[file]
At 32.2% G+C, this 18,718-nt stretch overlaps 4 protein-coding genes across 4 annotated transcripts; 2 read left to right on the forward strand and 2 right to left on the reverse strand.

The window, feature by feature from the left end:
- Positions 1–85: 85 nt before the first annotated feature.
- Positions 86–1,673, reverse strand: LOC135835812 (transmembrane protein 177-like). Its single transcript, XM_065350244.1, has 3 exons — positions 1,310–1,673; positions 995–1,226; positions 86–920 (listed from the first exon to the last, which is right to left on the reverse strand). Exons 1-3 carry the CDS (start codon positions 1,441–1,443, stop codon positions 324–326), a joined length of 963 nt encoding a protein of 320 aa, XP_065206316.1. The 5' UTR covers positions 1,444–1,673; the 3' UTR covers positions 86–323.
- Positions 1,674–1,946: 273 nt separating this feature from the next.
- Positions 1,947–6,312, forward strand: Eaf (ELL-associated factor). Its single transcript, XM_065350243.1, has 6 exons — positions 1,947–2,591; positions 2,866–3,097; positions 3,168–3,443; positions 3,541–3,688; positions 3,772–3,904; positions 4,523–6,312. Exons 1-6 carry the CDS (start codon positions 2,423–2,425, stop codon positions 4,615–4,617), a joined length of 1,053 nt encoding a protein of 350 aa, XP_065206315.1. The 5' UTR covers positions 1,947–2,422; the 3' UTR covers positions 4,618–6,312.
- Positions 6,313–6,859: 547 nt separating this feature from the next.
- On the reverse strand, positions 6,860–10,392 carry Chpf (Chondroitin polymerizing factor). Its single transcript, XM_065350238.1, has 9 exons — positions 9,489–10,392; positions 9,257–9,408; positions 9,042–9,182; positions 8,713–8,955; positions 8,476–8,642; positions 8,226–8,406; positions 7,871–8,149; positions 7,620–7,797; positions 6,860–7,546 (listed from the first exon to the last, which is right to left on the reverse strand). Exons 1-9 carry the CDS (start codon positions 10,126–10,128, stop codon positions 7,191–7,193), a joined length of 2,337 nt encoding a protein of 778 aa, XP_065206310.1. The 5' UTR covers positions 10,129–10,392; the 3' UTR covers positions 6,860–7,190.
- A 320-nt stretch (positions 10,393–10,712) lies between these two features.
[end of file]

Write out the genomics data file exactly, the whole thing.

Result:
At 32.2% G+C, this 18,718-nt stretch overlaps 4 protein-coding genes across 4 annotated transcripts; 2 read left to right on the forward strand and 2 right to left on the reverse strand.

The window, feature by feature from the left end:
- Positions 1–85: 85 nt before the first annotated feature.
- Positions 86–1,673, reverse strand: LOC135835812 (transmembrane protein 177-like). Its single transcript, XM_065350244.1, has 3 exons — positions 1,310–1,673; positions 995–1,226; positions 86–920 (listed from the first exon to the last, which is right to left on the reverse strand). Exons 1-3 carry the CDS (start codon positions 1,441–1,443, stop codon positions 324–326), a joined length of 963 nt encoding a protein of 320 aa, XP_065206316.1. The 5' UTR covers positions 1,444–1,673; the 3' UTR covers positions 86–323.
- Positions 1,674–1,946: 273 nt separating this feature from the next.
- Positions 1,947–6,312, forward strand: Eaf (ELL-associated factor). Its single transcript, XM_065350243.1, has 6 exons — positions 1,947–2,591; positions 2,866–3,097; positions 3,168–3,443; positions 3,541–3,688; positions 3,772–3,904; positions 4,523–6,312. Exons 1-6 carry the CDS (start codon positions 2,423–2,425, stop codon positions 4,615–4,617), a joined length of 1,053 nt encoding a protein of 350 aa, XP_065206315.1. The 5' UTR covers positions 1,947–2,422; the 3' UTR covers positions 4,618–6,312.
- Positions 6,313–6,859: 547 nt separating this feature from the next.
- On the reverse strand, positions 6,860–10,392 carry Chpf (Chondroitin polymerizing factor). Its single transcript, XM_065350238.1, has 9 exons — positions 9,489–10,392; positions 9,257–9,408; positions 9,042–9,182; positions 8,713–8,955; positions 8,476–8,642; positions 8,226–8,406; positions 7,871–8,149; positions 7,620–7,797; positions 6,860–7,546 (listed from the first exon to the last, which is right to left on the reverse strand). Exons 1-9 carry the CDS (start codon positions 10,126–10,128, stop codon positions 7,191–7,193), a joined length of 2,337 nt encoding a protein of 778 aa, XP_065206310.1. The 5' UTR covers positions 10,129–10,392; the 3' UTR covers positions 6,860–7,190.
- A 320-nt stretch (positions 10,393–10,712) lies between these two features.